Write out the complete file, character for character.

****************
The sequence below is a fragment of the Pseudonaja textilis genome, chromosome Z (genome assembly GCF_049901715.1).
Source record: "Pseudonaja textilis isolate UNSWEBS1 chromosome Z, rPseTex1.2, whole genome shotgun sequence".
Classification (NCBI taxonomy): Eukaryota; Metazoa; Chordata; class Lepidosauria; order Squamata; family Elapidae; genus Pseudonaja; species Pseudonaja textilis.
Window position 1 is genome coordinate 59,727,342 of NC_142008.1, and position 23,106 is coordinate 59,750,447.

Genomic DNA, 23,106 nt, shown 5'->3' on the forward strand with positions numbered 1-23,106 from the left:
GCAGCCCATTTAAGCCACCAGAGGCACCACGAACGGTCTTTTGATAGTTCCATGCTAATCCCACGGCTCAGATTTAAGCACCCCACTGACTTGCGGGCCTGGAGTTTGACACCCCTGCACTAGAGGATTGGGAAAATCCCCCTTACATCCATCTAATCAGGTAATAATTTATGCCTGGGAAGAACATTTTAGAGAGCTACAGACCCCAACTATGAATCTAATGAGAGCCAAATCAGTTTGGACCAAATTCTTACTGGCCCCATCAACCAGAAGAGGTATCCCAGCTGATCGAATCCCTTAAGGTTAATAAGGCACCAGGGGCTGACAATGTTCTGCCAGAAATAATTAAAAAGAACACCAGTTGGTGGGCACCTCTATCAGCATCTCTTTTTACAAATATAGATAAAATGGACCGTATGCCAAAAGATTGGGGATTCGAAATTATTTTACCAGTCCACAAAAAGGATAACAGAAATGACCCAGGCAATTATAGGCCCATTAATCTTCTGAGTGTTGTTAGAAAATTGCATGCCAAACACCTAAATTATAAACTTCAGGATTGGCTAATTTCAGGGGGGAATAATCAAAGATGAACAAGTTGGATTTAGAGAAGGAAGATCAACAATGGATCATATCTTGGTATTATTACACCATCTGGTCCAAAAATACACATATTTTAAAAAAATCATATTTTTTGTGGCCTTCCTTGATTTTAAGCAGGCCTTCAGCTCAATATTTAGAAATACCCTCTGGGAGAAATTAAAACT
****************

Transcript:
The sequence below is a fragment of the Pseudonaja textilis genome, chromosome Z (genome assembly GCF_049901715.1).
Source record: "Pseudonaja textilis isolate UNSWEBS1 chromosome Z, rPseTex1.2, whole genome shotgun sequence".
Classification (NCBI taxonomy): Eukaryota; Metazoa; Chordata; class Lepidosauria; order Squamata; family Elapidae; genus Pseudonaja; species Pseudonaja textilis.
Window position 1 is genome coordinate 59,727,342 of NC_142008.1, and position 23,106 is coordinate 59,750,447.

Genomic DNA, 23,106 nt, shown 5'->3' on the forward strand with positions numbered 1-23,106 from the left:
GCAGCCCATTTAAGCCACCAGAGGCACCACGAACGGTCTTTTGATAGTTCCATGCTAATCCCACGGCTCAGATTTAAGCACCCCACTGACTTGCGGGCCTGGAGTTTGACACCCCTGCACTAGAGGATTGGGAAAATCCCCCTTACATCCATCTAATCAGGTAATAATTTATGCCTGGGAAGAACATTTTAGAGAGCTACAGACCCCAACTATGAATCTAATGAGAGCCAAATCAGTTTGGACCAAATTCTTACTGGCCCCATCAACCAGAAGAGGTATCCCAGCTGATCGAATCCCTTAAGGTTAATAAGGCACCAGGGGCTGACAATGTTCTGCCAGAAATAATTAAAAAGAACACCAGTTGGTGGGCACCTCTATCAGCATCTCTTTTTACAAATATAGATAAAATGGACCGTATGCCAAAAGATTGGGGATTCGAAATTATTTTACCAGTCCACAAAAAGGATAACAGAAATGACCCAGGCAATTATAGGCCCATTAATCTTCTGAGTGTTGTTAGAAAATTGCATGCCAAACACCTAAATTATAAACTTCAGGATTGGCTAATTTCAGGGGGGAATAATCAAAGATGAACAAGTTGGATTTAGAGAAGGAAGATCAACAATGGATCATATCTTGGTATTATTACACCATCTGGTCCAAAAATACACATATTTTAAAAAAATCATATTTTTTGTGGCCTTCCTTGATTTTAAGCAGGCCTTCAGCTCAATATTTAGAAATACCCTCTGGGAGAAATTAAAACT